THE GLOBAL COMPACT OF THE UNITED NATIONS AND COOPERATION WITH BSR TO PROMOTE SUSTAINABLE SUPPLY CHAINS

The Global Compact and BSR have launched a joint project to develop strategic guidance to guide interested companies in introducing the ten principles of the Global Compact into supply chains and drive processes.

In addition to this guideline, the Global Compact and BSR have published an online self-assessment and learning tool that enables companies to determine where they stand in terms of sustainability and how the sustainability concept can be implemented holistically in the supply chain step by step. In terms of content, the learning tool closely follows the present guideline and also contains various interactive elements.

Develop a vision

A clear vision and clear goals in building a sustainable supply chain will give direction to your strategy and help define your commitment. A vision is a useful benchmark when it comes to assessing the achievements and weaknesses of the sustainability program. Decisive for the success of the program is that the management is committed to the development of the entrepreneurial vision and goals. In order to secure leadership support, decision makers and senior executives across the business lines involved in the supply chain need to be involved and heard in the development of the vision. Those responsible must think about the role of the representatives of the departments concerned, such as purchasing, production, corporate responsibility, design, marketing, logistics, quality assurance, compliance, law, personnel, and health, safety and the environment

Protection in the development and implementation of the supply chain sustainability program. It is also important for small companies that the management supports the vision of a sustainable supply chain. At the end of this process, there must be an explanation of the vision and the self-obligation. When
formulating the explanation, consider what motivates the company to invest in sustainable supply chain management. Does the company’s commitment go back?

  • Claims or concerns of customers?
  • Claims by non-governmental organizations and activist groups about practices in the company’s supply chain that are damaging your brand and the company’s reputation?
  • Inquiries from investors who want to know how to deal with risks in the supply chain?
  • Violations of regulations and standards that hinder your business from doing business?
  • Cost increases due to increasing demand and limited supply of natural resources?
  • Pressure from competitors who also develop programs to build a sustainable supply chain?
  • The corporate culture in which sustainability is important, as well as the corresponding services?
  • A business interest in solving major environmental and social problems in order to secure the future of the company in the long term?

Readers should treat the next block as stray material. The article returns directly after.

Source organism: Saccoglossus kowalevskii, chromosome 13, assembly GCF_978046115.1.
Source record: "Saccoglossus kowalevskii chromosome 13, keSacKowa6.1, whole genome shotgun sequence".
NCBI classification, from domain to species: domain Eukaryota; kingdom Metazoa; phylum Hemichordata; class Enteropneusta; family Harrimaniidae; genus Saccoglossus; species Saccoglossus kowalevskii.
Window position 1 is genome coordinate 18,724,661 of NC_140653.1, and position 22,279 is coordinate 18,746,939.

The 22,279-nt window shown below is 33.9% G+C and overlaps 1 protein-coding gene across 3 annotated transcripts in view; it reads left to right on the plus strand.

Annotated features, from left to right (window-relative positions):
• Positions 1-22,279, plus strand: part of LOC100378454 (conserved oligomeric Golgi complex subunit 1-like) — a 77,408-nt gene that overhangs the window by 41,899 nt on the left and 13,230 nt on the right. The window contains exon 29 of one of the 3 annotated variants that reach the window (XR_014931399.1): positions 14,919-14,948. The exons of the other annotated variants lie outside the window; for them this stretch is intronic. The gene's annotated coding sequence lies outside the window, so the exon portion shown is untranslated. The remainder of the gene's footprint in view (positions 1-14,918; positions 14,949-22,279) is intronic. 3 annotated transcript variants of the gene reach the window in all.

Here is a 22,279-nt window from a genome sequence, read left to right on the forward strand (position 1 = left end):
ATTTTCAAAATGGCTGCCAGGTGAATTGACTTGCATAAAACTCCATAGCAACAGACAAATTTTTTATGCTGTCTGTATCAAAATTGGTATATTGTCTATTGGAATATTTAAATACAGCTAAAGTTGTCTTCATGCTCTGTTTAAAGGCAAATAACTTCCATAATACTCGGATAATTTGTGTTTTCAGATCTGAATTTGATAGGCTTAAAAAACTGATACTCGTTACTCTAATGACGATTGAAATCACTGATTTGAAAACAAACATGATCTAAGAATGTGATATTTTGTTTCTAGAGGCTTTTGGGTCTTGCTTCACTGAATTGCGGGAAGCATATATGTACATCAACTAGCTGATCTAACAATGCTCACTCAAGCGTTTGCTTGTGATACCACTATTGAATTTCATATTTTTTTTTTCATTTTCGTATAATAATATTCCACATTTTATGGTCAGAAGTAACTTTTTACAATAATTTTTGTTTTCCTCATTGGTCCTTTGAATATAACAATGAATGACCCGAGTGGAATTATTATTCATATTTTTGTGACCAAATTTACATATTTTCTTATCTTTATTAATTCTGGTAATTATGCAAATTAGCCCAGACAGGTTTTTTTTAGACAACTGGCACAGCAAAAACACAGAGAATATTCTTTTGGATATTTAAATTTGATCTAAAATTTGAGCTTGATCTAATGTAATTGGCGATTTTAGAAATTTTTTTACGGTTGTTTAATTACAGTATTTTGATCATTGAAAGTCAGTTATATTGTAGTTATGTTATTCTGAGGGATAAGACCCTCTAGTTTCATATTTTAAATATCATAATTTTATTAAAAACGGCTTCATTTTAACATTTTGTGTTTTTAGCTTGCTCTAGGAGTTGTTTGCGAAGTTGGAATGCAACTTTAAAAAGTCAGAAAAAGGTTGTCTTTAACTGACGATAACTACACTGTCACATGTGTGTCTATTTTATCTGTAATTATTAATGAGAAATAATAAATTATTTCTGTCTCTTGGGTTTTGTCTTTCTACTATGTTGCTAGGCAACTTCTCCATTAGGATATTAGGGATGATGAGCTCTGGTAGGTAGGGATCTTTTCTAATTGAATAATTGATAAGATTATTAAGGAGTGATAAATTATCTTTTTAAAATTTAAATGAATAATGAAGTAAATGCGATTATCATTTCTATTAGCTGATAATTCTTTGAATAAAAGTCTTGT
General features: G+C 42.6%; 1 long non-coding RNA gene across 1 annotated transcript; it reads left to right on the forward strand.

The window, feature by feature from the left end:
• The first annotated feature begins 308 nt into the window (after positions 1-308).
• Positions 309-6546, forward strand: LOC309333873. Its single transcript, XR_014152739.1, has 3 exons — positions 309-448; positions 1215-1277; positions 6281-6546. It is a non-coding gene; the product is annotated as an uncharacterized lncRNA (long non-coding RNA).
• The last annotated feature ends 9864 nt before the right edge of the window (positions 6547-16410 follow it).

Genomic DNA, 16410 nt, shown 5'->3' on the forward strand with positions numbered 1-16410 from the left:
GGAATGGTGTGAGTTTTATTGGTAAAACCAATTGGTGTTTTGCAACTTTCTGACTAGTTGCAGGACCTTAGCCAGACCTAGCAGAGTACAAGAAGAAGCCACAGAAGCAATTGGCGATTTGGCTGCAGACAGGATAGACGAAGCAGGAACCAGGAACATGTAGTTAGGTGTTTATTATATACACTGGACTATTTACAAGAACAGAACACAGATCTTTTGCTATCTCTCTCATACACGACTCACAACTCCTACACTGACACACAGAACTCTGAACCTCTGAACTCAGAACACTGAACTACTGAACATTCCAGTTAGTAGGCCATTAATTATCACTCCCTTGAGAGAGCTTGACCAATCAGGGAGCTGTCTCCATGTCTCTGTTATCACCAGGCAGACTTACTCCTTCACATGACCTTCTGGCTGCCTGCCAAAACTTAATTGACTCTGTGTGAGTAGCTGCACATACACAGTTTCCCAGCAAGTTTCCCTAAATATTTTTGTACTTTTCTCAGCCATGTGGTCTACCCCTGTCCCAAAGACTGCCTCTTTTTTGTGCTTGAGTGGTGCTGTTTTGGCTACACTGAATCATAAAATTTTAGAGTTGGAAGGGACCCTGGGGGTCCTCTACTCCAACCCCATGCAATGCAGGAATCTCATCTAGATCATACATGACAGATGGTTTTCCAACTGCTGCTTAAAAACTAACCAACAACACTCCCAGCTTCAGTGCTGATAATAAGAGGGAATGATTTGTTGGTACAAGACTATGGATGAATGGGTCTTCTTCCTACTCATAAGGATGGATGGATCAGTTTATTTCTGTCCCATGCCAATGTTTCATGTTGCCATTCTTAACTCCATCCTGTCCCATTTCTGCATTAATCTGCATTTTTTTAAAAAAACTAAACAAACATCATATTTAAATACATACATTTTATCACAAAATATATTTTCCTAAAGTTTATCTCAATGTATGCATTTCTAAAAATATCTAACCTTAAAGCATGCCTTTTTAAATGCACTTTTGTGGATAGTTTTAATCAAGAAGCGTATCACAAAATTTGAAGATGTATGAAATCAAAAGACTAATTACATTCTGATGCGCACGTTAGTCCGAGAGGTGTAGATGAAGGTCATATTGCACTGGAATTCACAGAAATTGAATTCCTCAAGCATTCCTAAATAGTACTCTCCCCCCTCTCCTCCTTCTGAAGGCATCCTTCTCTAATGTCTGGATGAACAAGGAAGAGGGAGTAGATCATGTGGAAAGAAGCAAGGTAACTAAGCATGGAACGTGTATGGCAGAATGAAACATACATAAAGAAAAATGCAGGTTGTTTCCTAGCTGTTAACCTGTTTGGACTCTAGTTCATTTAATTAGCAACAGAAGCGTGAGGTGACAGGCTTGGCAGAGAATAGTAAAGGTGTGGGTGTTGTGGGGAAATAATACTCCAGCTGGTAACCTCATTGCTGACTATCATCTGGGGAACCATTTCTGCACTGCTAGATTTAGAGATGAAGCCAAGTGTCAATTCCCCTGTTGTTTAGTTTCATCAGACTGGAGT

In addition, concrete goals and potential obstacles or risk events that could hinder the company from achieving its goals must be determined. What does the company hope to achieve with its sustainability program? What are your long-term goals? How does a sustainable supply chain support the business strategy of the company? The goals can be very different. In addition to strategic goals (for example, creating long-term benefits for the company) and operational goals (such as reducing costs by reducing
energy use, waste, and rejects), it can also be to improve the company’s reputation Example, a change of attitude among stakeholders) or to comply with all applicable legislation completely (compliance goal).

Depending on the reasons behind the company’s commitment and its purpose, the explanation of the vision should reflect the long-term goal of the sustainability program. The following page contains an example of two explanations for a company’s vision. This can change over time. If you recognize existing problems and gain initial experience, it may be necessary to reformulate the vision.

Example: Argentine food and sweets producer Grupo Arcor has received increasing numbers of inquiries from customers, banks, authorities and chambers of industry and commerce on the sustainability and supply chains of the company. In response, the company launched the Supplier Social Responsibility program and developed a vision to extend its Corporate Social Responsibility (CSR) strategy to supplier relationships. The objectives of the program are in detail:

  • Commitment of suppliers to the company’s CSR practices and conclusion of related contract agreements
  • Ensuring common minimum sustainability standards in all production and administrative processes of the company
  • Increase and improve the supplier base of Grupo Arcor, focusing on the economic participation of disadvantaged producer groups that are normally excluded from the market.

The program has three main strategies: awareness-raising and training, taking account of corporate responsibility in supplier selection, and responsible purchasing projects.